I'll have a more detailed piece on this soon.

 

July 12, 2016

Civic Inn = The Parker

07122016theparker 6a00d83451cc8269e2011570b90dd1970b-800wiThe new sign is up across from the Post-Bulletin for The Parker, the transformed Civic Inn.

The 96-year-old building at 101 East Center St. has been transformed and upgraded in the past few months.

A grand opening for the "dorm-style" complex with 62 units is slated for Friday.

May 25, 2016

Hold the applause - New Buckeye name is not set yet

I was a bit premature Tuesday when I wrote that South Dakota developer Stencil Homes had re-named its Buckeye Apartments project in downtown Rochester.

F89c28e7467b81cdb720c0c067eca5d3_f252I spotted the project on Stencil's website labeled as Ovation on Monday. I wasn't able to reach CEO Nate Stencil for confirmation, so I reported that it appeared that the new name for the project will be Ovation.

On Tuesday, Stencil sent me a note that said I was partially right.

"On 'The Buckeye' name change, we are still not 100 percent set on the new name but I can tell you we will be changing it. We are currently polling different names and will soon have one nailed down," he wrote.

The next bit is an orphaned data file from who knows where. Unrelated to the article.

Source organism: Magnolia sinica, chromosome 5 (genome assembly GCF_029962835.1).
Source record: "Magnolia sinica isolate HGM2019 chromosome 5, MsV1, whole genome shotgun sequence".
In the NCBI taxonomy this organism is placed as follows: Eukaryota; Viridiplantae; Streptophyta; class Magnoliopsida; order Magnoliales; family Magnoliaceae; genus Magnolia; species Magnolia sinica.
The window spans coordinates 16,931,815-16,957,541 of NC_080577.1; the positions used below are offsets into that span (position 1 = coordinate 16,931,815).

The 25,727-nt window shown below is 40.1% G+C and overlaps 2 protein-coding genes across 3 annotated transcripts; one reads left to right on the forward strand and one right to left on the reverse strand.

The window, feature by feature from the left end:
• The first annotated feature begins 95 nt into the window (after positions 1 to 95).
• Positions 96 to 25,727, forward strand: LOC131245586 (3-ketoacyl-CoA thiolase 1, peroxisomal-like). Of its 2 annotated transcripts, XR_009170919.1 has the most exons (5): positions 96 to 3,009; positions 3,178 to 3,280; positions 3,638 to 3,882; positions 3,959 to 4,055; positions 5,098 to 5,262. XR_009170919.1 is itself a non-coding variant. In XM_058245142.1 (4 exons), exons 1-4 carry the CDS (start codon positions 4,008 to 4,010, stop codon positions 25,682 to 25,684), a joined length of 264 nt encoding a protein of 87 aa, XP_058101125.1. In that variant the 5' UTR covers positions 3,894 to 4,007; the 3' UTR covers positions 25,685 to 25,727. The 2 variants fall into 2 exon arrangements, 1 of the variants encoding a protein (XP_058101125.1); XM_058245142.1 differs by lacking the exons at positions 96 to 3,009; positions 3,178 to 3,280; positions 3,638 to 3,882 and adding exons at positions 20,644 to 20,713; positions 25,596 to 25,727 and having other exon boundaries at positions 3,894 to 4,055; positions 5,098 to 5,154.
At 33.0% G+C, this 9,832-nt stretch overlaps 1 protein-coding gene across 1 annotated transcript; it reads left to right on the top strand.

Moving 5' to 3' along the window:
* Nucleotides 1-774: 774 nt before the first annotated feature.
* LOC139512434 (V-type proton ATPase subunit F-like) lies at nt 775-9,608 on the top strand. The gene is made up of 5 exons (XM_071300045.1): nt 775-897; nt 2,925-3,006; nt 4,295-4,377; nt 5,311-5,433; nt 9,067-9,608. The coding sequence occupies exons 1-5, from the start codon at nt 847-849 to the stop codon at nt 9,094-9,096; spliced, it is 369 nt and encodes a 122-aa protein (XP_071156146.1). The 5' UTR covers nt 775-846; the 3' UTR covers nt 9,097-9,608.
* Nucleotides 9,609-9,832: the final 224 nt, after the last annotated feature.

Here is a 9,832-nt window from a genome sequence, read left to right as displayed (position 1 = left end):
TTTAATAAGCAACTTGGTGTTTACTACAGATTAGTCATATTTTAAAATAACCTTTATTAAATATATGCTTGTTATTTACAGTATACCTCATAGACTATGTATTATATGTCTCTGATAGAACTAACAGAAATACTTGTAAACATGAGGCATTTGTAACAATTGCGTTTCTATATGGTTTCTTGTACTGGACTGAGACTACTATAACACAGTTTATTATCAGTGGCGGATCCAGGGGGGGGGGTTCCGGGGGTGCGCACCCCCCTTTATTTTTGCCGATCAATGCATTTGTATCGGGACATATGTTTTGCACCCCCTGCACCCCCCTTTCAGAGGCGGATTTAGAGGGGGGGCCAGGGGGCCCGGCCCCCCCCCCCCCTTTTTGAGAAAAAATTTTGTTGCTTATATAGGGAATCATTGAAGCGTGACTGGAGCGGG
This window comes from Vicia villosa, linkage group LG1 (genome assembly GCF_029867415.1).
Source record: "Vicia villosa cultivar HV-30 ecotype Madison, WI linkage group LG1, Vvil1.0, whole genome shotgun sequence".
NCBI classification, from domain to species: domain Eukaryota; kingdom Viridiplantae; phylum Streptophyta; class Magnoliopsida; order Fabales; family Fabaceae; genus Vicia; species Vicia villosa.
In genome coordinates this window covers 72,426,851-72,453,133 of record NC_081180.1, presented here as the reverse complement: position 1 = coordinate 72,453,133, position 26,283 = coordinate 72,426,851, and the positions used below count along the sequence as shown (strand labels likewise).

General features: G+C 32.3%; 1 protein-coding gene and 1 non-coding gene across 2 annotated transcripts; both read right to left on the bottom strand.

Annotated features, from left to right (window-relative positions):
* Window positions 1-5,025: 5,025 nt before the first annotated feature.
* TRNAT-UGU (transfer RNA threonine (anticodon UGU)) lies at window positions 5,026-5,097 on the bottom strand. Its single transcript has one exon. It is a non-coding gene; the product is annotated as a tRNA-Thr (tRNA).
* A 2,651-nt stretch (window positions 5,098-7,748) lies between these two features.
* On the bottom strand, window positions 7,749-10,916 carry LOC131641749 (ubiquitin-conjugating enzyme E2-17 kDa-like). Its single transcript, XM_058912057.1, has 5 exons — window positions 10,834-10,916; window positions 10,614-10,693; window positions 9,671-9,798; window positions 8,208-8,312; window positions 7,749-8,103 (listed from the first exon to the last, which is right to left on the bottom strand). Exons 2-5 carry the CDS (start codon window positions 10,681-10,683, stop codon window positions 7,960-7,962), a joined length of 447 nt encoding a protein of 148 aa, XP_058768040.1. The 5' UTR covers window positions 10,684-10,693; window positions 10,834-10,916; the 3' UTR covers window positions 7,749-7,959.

The name of a 92-unit apartment complex being built on the corner of Fourth Street and Third Avenue Southeast in downtown Rochester has been a sensitive issue for some of the neighbors. Stencil originally tagged it as Buckeye as a nod to the Buckeye Liquor store landmark that was demolished to make way for the project. Some in the neighborhood didn't think that was an appropriate name.

 

May 24, 2016

Bye Buckeye, hello Ovation?

The name of a 92-unit apartment complex being built on the corner of Fourth Street and Third Avenue Southeast in downtown Rochester has been a sensitive issue for some of the neighbors. 
F89c28e7467b81cdb720c0c067eca5d3_f252
South Dakota developer Stencil Homes labeled it Buckeye Apartments as a nod to the Buckeye Liquor store that was demolished to make way for the project. Some in the neighborhood didn't think that was an appropriate name. Now it looks like the developer has decided to try something different.